TULSA, Okla. (AP) _ U.S. Rep. Brad Carson told an Oklahoma Farm Bureau meeting Saturday that he wanted to bring the ideas and ideals of rural Oklahoma to Washington, D.C.
``I want to be one of the leading advocates in the state and the nation of rural Oklahoma,'' the 2nd District congressman told more than 1,000 people in his first public speech since winning a divisive and often bitter race against Republican Andy Ewing.
Carson, a Claremore Democrat, said the Farm Bureau meeting was an appropriate place for his first public appearance because ``farmers are the backbone of this state.''
``It is a great honor and challenge to represent northeast Oklahoma,'' he said.
Throughout his speech, Carson often sounded like he was still in campaign mode, at one point telling people there is ``much work to be done and that is why I am running for office.''
Other times Carson sounded more like a congressman-elect heading to the House of Representatives, saying he looked forward to working closely with his Republican colleagues.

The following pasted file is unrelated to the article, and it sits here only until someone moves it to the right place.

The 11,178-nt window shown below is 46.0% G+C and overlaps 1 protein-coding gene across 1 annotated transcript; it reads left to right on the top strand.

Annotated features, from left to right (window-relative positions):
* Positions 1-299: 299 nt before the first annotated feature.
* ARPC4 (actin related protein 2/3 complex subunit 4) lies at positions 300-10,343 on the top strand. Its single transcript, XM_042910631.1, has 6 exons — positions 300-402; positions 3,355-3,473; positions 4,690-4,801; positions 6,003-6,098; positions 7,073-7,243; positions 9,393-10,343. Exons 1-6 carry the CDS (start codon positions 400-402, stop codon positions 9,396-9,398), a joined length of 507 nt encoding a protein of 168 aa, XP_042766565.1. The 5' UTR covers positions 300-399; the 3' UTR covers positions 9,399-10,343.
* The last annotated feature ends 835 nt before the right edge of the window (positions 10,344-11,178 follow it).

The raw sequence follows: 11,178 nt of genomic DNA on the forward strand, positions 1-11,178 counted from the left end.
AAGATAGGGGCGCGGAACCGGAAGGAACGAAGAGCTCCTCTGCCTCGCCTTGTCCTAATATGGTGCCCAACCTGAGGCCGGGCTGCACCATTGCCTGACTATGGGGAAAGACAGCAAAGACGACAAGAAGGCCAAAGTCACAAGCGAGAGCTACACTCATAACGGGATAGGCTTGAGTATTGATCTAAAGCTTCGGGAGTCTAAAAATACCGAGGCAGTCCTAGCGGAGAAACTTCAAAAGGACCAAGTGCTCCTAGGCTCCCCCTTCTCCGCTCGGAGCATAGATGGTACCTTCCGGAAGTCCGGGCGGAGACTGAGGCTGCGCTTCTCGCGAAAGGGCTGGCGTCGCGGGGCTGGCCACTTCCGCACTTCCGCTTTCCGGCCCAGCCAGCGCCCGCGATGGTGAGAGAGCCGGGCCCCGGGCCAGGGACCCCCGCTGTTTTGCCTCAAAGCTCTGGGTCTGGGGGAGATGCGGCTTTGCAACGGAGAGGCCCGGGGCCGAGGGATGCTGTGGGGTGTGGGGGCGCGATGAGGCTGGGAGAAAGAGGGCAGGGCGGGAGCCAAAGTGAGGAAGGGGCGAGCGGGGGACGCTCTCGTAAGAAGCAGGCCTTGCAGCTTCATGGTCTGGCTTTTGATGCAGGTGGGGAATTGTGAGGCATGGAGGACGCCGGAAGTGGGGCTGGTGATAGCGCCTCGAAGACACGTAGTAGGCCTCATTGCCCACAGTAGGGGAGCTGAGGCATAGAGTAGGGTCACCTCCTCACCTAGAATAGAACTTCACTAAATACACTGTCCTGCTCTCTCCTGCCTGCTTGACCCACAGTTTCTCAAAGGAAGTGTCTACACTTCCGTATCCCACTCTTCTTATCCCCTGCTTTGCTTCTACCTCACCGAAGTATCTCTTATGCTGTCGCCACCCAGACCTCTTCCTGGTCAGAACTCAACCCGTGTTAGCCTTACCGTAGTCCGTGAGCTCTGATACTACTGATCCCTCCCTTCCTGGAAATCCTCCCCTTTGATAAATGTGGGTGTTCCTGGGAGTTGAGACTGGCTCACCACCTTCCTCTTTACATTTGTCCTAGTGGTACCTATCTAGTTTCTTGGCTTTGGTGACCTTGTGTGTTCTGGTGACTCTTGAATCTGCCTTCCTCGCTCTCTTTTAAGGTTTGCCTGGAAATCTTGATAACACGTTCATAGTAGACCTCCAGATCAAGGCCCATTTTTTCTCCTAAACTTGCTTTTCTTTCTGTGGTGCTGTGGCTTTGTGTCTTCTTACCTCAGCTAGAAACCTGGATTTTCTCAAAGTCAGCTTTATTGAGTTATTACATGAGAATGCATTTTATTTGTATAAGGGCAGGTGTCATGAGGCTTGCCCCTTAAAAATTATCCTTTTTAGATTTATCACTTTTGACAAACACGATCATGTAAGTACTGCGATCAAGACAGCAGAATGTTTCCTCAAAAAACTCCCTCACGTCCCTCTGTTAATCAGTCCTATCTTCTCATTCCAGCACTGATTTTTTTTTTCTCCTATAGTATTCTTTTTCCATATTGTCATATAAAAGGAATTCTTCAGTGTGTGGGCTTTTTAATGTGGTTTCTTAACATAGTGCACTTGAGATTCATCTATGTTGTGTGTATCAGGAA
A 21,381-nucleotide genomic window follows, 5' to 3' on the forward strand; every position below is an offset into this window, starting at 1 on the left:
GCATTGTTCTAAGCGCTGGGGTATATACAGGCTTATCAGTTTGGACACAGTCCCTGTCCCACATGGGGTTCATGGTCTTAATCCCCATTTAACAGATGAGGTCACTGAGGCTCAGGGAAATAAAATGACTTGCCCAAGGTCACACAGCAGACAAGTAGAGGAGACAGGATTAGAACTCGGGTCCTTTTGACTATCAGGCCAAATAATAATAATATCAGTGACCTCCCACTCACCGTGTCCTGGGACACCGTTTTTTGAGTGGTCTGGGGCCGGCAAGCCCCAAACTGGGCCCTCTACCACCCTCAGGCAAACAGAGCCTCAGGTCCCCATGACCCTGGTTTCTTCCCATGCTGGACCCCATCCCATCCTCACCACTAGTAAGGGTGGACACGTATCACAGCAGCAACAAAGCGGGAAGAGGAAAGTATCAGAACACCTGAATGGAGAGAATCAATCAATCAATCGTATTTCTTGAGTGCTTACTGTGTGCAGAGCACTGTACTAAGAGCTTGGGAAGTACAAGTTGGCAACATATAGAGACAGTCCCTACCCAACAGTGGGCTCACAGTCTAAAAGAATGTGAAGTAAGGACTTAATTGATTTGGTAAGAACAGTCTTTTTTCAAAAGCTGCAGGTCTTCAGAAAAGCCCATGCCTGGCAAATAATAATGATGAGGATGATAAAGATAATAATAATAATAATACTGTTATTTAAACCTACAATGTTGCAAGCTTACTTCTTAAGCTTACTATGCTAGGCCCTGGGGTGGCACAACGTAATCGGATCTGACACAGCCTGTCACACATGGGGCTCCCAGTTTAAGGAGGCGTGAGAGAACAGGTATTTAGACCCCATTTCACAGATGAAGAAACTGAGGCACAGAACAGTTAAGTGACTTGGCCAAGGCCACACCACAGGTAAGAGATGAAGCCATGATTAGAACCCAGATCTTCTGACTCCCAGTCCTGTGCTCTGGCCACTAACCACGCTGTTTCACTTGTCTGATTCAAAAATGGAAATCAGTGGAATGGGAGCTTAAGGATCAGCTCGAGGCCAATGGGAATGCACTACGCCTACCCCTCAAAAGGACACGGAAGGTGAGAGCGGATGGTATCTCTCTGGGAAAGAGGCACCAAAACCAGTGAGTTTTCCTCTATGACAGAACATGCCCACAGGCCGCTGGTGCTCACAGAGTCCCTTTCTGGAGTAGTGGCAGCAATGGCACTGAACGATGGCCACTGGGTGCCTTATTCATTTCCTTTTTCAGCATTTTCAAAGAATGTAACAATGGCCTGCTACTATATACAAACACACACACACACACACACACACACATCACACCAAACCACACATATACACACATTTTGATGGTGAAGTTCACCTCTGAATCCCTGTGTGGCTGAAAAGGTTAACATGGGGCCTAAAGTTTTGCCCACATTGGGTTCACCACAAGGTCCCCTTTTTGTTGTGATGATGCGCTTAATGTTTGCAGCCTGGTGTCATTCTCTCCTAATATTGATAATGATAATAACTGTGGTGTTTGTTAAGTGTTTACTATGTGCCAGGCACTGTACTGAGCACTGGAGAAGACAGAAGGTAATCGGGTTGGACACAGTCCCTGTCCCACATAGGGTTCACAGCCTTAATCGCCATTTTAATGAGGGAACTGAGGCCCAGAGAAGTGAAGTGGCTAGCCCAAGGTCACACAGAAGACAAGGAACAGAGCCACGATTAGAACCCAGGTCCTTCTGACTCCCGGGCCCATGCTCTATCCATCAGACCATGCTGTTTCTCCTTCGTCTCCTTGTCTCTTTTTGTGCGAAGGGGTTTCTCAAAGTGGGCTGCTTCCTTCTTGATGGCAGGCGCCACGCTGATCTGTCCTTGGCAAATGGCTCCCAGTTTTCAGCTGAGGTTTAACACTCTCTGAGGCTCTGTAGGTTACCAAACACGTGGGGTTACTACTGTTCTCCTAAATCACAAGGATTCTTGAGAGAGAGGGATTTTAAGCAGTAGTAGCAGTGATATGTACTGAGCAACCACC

He said he also hopes to have close ties to the Farm Bureau and to open more markets for American agricultural products abroad.
Carson told the farmers said he supports farm subsidies, but believes the government should not mandate the types and quantities of crops planted.
He also broke with a prevailing Democratic view by saying he supported abolishing the estate tax because it unfairly targets ``asset-rich but cash-poor'' Americans such as the farmer.
Carson also spoke about the race for the 2nd District seat vacated by Tom Coburn, saying ``although ugly at times, it was an exciting race to be a part of.''
He said the negative advertising during the race illustrates the need for campaign finance reform because many of the advertisements were financed by ``soft money'' that poured into the race from outside the state, he said.